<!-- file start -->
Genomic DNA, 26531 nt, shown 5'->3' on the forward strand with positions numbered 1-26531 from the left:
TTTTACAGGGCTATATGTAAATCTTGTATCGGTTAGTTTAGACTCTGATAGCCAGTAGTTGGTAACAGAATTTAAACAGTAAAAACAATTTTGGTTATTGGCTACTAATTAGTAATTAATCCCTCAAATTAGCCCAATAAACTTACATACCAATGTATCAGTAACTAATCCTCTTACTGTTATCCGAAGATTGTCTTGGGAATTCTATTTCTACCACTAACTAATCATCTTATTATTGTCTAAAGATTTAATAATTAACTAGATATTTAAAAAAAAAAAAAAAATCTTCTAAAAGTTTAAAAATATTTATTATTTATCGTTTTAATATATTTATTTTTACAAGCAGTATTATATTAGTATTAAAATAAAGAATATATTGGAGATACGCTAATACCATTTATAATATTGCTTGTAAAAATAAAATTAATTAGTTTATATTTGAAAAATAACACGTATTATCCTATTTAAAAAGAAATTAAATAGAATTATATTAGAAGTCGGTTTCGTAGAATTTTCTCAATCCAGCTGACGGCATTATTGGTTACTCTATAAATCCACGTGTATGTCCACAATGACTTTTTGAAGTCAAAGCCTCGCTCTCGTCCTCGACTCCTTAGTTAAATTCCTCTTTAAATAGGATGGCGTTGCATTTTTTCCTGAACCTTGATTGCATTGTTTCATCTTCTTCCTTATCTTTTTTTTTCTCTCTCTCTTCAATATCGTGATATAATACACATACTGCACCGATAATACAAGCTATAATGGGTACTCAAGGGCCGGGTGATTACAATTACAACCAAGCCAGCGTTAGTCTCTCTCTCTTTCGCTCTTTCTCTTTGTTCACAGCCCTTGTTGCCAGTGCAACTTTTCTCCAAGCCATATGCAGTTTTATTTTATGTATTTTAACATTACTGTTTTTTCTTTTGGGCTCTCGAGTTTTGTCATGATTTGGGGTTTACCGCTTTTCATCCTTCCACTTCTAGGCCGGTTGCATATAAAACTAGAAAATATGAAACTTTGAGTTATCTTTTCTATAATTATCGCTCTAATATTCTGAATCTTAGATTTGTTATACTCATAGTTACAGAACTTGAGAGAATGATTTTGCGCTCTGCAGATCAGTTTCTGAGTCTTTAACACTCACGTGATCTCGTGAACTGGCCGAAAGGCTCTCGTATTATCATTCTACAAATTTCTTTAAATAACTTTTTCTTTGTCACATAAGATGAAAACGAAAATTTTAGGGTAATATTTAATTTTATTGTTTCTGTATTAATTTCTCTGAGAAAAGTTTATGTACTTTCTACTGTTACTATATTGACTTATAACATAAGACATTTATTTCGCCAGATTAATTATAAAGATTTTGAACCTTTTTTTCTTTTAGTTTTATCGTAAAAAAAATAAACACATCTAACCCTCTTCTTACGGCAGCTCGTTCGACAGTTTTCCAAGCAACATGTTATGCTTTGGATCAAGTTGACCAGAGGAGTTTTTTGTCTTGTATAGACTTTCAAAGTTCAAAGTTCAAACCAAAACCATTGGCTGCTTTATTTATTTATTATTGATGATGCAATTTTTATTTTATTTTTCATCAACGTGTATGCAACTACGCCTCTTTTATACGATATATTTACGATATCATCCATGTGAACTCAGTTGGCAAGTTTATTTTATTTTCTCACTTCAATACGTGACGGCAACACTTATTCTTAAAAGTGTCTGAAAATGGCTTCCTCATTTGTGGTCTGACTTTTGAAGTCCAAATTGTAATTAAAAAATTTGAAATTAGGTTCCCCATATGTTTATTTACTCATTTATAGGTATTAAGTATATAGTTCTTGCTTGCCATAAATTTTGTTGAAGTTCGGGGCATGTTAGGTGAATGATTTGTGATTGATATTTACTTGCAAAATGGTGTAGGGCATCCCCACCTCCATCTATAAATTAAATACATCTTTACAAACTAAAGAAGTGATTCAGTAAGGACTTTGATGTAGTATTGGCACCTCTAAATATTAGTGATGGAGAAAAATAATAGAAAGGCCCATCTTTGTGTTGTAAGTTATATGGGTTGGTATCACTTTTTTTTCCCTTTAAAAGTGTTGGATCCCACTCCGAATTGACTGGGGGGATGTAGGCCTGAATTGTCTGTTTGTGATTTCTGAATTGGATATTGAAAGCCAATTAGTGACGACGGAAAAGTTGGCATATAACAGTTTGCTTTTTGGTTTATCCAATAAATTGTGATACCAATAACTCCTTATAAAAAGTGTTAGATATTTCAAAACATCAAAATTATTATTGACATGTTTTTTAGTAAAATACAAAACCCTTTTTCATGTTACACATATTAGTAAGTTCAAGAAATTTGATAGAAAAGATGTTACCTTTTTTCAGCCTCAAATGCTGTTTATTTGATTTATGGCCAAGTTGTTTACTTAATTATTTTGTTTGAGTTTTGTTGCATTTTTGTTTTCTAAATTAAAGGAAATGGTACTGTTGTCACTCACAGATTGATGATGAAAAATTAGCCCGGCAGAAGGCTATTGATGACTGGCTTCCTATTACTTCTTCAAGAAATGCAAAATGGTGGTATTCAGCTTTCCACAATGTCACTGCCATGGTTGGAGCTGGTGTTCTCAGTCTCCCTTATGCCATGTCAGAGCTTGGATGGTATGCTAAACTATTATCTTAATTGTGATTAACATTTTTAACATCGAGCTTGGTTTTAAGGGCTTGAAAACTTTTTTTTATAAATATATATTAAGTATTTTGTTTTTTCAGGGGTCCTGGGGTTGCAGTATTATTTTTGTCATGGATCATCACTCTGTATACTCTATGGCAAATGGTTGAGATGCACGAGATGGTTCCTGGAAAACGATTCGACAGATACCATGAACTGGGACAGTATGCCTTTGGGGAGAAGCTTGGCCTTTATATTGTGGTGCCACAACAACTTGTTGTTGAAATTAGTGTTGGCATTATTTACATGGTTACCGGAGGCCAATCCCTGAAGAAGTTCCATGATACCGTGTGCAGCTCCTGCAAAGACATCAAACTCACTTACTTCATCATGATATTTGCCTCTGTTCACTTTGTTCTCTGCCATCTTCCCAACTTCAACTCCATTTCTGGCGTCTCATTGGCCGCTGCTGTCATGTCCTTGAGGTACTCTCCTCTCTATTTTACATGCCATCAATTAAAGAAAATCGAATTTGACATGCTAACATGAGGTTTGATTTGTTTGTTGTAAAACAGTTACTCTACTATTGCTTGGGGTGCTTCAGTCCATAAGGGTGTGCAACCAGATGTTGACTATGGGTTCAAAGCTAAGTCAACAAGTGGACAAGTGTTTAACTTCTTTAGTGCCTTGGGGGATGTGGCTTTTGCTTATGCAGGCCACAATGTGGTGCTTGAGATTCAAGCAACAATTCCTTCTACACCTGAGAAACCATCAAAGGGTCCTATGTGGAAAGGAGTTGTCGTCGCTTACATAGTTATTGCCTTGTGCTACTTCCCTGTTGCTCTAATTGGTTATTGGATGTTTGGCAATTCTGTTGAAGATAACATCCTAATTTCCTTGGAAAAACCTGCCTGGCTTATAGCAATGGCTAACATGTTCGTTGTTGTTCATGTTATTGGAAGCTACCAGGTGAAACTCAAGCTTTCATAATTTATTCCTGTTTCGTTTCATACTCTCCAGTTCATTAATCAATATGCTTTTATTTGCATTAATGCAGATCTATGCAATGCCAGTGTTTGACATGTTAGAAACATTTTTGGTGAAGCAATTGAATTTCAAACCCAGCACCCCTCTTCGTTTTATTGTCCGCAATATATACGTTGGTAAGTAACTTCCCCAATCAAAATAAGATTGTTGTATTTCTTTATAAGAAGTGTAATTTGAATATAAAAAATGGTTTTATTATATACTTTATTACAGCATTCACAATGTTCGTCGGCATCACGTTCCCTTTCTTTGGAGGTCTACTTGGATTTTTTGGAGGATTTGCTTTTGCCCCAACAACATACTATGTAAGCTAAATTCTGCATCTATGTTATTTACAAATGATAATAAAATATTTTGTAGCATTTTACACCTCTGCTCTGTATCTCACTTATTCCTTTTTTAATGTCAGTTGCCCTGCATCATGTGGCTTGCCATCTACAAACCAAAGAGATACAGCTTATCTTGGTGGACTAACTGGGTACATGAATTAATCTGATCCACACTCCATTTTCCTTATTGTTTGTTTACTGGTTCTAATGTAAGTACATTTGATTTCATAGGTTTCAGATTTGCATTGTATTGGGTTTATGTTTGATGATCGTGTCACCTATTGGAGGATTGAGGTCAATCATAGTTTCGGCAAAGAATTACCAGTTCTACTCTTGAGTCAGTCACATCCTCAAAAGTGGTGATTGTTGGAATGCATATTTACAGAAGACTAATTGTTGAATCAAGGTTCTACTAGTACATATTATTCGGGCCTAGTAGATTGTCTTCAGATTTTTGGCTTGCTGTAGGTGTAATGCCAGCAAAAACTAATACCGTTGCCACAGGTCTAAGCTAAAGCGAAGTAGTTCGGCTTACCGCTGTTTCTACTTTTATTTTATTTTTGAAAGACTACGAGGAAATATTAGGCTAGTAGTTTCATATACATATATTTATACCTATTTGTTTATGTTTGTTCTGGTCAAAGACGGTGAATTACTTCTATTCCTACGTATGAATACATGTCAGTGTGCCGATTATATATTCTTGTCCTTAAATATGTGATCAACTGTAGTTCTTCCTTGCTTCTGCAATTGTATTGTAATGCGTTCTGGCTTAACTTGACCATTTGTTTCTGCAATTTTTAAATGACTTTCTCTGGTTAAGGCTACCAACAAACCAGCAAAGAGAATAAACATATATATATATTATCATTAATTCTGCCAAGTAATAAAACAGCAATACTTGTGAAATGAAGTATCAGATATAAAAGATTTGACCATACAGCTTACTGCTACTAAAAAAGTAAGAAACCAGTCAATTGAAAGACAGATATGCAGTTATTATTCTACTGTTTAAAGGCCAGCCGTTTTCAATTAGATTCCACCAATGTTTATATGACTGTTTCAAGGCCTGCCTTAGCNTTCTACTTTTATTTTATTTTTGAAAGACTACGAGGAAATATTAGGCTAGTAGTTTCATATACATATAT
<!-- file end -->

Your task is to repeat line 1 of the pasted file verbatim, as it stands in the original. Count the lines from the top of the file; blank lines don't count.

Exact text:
Genomic DNA, 26531 nt, shown 5'->3' on the forward strand with positions numbered 1-26531 from the left: